The first time I saw Jatoba perform -- which feels like ages ago –- in January of 2010 at Flat Street Brewery in downtown Brattleboro, the first thing that took me by surprise was that the three gentlemen were performing barefoot. The airy expanse of Flat Street’s lower-level club (now closed due to Irene damage) was, that night, a cauldron, a tight bowl of sweat-soaked revelers who appeared to hone in on the trio in a ritualistic orb. There was not much separation between performer and attendee, and the fact that these musicians had kicked off their shoes to bounce about the stage and deliver their distinct brand of Tribe-Called-Quest-meets-Bela-Fleck, or “groove-grass,” was telling.

     The second surprising aspect, quite bluntly, was the fact that something this raucous was even going on in southern Vermont. I’d been a resident of the state for nearly two years at that point, and was used to covering classical and folk musicians –- the “sit and politely absorb” milieu. Brattleboro had yet to experience its renaissance in youthful entertainment that’s occurred since then.

     The third was their sheer sonic inventiveness: bluegrass covers of Michael Jackson, Stone Temple Pilots and Phish; humorous originals such as “You Freak Me Out.” Since then, Jatoba –- vocalist, mandolin and sitar player John Jamison; vocalist, guitarist and banjoist Jason Scaggs; and vocalist and bassist Jeff Richardson –- have become regional sensations. The uniqueness, the sense of community, and the all-out party of that winter show indeed had larger implications, and with the release of their debut CD in March, “Death, Fire and Picnic Tables,” Jatoba are forever emblazoned into the annals of Vermont’s music scene, whatever the future might hold.

     Jatoba, who formed in 2007, throw their first New Year’s Eve show on Saturday at the beautiful Stone Church, 210 Main St. in Brattleboro. The event begins at 8 p.m., features three sets, is 18-plus, and is BYOB with ID. Tickets are $15 in advance and $20 at the door. Find more information at


By Melissa Brodeur

Vermont is certainly known for it's organic products - and now you can add the acoustic bluegrass trio, Jatoba, to that respected grocery list.   

How has living in VT influenced your music?

When you walk around every day in a large city, you may be stressed out, so that could reflect in your music and sound crass. When I first moved back to Vermont, I had alot of time and alot of silence to be able to reflect and write really soft songs. You could go to different gatherings in the woods and not feel like you have to compete with alot of other bands, or music or a "scene" to get a place to play.  We could write what we wanted as opposed to living in a large city where you have to write a hit song just get a gig. One thing I like is everything is so close, so we can play a show in Brattleboro and tell people we are playing the next gig in Burlington and chances are we will see them again at that show.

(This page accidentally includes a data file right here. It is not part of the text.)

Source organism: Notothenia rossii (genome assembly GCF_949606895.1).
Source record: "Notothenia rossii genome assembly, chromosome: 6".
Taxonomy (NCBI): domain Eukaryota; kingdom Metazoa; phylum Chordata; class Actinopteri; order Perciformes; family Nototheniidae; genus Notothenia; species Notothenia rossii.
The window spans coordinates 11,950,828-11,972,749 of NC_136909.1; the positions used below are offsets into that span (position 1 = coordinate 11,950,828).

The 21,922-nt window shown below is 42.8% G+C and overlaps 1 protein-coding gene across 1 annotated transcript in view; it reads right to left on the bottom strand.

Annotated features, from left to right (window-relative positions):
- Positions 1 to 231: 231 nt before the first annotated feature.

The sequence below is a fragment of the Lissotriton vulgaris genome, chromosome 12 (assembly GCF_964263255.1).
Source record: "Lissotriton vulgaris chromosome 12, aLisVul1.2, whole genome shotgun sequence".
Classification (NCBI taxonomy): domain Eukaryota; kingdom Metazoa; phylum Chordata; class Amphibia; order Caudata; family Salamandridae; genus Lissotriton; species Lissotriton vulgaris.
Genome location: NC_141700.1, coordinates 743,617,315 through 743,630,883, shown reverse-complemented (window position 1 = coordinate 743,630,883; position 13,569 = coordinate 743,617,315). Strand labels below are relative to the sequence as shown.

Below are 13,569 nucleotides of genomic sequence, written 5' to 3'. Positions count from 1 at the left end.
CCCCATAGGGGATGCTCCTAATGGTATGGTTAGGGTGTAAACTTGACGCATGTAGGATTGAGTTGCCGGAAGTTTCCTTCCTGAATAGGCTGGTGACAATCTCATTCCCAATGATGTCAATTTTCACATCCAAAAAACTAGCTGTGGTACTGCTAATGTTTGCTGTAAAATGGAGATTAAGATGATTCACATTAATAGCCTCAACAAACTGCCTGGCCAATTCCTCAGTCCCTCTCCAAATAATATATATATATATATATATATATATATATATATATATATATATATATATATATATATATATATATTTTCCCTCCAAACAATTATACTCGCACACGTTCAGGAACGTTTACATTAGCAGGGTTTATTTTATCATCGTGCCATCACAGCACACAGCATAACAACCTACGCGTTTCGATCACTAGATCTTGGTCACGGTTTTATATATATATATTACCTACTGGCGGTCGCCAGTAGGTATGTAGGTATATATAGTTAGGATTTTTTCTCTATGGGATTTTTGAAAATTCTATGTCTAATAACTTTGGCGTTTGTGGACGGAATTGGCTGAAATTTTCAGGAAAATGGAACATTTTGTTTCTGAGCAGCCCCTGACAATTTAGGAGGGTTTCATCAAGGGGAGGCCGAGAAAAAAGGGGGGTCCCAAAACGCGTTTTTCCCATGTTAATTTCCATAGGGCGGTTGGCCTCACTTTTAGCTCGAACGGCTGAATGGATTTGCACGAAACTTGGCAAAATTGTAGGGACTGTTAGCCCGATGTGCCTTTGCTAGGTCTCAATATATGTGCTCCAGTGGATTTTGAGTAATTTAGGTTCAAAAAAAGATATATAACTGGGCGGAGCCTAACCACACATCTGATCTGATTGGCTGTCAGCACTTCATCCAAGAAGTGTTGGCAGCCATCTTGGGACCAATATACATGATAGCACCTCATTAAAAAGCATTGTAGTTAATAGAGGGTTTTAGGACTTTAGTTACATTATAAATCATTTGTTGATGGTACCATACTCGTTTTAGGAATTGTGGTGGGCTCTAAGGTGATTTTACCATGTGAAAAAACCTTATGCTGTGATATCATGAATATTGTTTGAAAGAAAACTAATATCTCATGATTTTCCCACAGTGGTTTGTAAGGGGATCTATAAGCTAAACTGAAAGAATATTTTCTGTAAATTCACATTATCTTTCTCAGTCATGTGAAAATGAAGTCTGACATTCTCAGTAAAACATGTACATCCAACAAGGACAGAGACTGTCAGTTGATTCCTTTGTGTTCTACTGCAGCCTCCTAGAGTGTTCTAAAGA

What is one piece of advice about being in a band that will always stay with you?

Communication between band members is so important. Talk and be honest. 
What method has worked for you best in getting your music and name out to the people?

Playing live shows! We have a pretty righteous promotion team - we are constantly plugging Jatoba over the internet so people are seeing it more, and word of mouth.
What was it like to meet David Grisman?

It was cool to meet a legend.
What are some albums you like to listen to while traveling to gigs?

Radiohead, God Ween Satan, STP - Purple, and Mitch Hedburg
Can you tell us about each of your strengths and weakness's and how that benefits the band?

Our biggest strength is we are fully aware and recognize our weakness's. 
What are some of your hobbies other than music?

Being a Dad, frisbee golf, poetry. 
You play some really great covers in "Jatoba style." How do you choose them?

We choose the most non-recognizable towards bluegrass as possible.  We just listen to the songs and say " we can play this."  They are very spur of the moment ideas. We are actually looking for a Radiohead song to cover and are taking suggestions, except: Creep, Karma Police or Fake Plastic Trees, we love those songs, just don't want to play them. So send your suggestions to 

What was the last show you saw that you really enjoyed?

The Buddhahood of Groove